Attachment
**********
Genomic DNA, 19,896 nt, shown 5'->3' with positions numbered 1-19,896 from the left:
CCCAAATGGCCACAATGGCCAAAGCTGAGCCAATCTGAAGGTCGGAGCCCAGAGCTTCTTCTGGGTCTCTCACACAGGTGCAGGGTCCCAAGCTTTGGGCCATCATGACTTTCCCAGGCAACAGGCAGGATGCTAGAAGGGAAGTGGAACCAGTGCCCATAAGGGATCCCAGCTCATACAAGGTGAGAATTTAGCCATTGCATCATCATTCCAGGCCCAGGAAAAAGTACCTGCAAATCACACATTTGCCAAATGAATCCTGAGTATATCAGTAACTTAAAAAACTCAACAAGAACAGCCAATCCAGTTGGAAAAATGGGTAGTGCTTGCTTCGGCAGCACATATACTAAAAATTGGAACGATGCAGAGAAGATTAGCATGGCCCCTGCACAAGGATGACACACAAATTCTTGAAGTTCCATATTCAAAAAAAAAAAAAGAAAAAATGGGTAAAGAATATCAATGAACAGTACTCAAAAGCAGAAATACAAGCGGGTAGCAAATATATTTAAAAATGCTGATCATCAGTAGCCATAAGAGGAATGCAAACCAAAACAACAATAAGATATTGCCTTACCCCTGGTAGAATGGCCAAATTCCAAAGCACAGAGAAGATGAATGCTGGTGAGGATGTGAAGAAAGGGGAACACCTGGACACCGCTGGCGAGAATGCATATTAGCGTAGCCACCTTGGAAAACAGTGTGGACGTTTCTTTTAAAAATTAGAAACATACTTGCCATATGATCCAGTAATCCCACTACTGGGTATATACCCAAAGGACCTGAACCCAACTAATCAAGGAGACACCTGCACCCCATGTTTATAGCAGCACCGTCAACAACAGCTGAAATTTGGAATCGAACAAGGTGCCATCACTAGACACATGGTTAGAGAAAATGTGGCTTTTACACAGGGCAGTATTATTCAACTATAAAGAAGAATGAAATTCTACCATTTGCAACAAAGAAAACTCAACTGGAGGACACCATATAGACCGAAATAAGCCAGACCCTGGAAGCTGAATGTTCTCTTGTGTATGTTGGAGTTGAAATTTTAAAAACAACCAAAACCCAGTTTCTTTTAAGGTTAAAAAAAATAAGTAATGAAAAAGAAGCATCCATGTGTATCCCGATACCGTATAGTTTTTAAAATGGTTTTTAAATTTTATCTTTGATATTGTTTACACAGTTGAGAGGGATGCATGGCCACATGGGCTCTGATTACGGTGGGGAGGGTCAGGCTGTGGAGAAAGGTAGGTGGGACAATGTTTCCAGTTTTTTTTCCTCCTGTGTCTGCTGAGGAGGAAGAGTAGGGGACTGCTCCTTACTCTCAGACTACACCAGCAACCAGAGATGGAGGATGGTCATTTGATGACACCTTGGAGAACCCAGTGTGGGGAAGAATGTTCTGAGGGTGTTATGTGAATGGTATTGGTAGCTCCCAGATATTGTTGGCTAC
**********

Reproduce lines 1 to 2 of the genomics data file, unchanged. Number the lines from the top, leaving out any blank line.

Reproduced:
Genomic DNA, 19,896 nt, shown 5'->3' with positions numbered 1-19,896 from the left:
CCCAAATGGCCACAATGGCCAAAGCTGAGCCAATCTGAAGGTCGGAGCCCAGAGCTTCTTCTGGGTCTCTCACACAGGTGCAGGGTCCCAAGCTTTGGGCCATCATGACTTTCCCAGGCAACAGGCAGGATGCTAGAAGGGAAGTGGAACCAGTGCCCATAAGGGATCCCAGCTCATACAAGGTGAGAATTTAGCCATTGCATCATCATTCCAGGCCCAGGAAAAAGTACCTGCAAATCACACATTTGCCAAATGAATCCTGAGTATATCAGTAACTTAAAAAACTCAACAAGAACAGCCAATCCAGTTGGAAAAATGGGTAGTGCTTGCTTCGGCAGCACATATACTAAAAATTGGAACGATGCAGAGAAGATTAGCATGGCCCCTGCACAAGGATGACACACAAATTCTTGAAGTTCCATATTCAAAAAAAAAAAAAGAAAAAATGGGTAAAGAATATCAATGAACAGTACTCAAAAGCAGAAATACAAGCGGGTAGCAAATATATTTAAAAATGCTGATCATCAGTAGCCATAAGAGGAATGCAAACCAAAACAACAATAAGATATTGCCTTACCCCTGGTAGAATGGCCAAATTCCAAAGCACAGAGAAGATGAATGCTGGTGAGGATGTGAAGAAAGGGGAACACCTGGACACCGCTGGCGAGAATGCATATTAGCGTAGCCACCTTGGAAAACAGTGTGGACGTTTCTTTTAAAAATTAGAAACATACTTGCCATATGATCCAGTAATCCCACTACTGGGTATATACCCAAAGGACCTGAACCCAACTAATCAAGGAGACACCTGCACCCCATGTTTATAGCAGCACCGTCAACAACAGCTGAAATTTGGAATCGAACAAGGTGCCATCACTAGACACATGGTTAGAGAAAATGTGGCTTTTACACAGGGCAGTATTATTCAACTATAAAGAAGAATGAAATTCTACCATTTGCAACAAAGAAAACTCAACTGGAGGACACCATATAGACCGAAATAAGCCAGACCCTGGAAGCTGAATGTTCTCTTGTGTATGTTGGAGTTGAAATTTTAAAAACAACCAAAACCCAGTTTCTTTTAAGGTTAAAAAAAATAAGTAATGAAAAAGAAGCATCCATGTGTATCCCGATACCGTATAGTTTTTAAAATGGTTTTTAAATTTTATCTTTGATATTGTTTACACAGTTGAGAGGGATGCATGGCCACATGGGCTCTGATTACGGTGGGGAGGGTCAGGCTGTGGAGAAAGGTAGGTGGGACAATGTTTCCAGTTTTTTTTCCTCCTGTGTCTGCTGAGGAGGAAGAGTAGGGGACTGCTCCTTACTCTCAGACTACACCAGCAACCAGAGATGGAGGATGGTCATTTGATGACACCTTGGAGAACCCAGTGTGGGGAAGAATGTTCTGAGGGTGTTATGTGAATGGTATTGGTAGCTCCCAGATATTGTTGGCTAC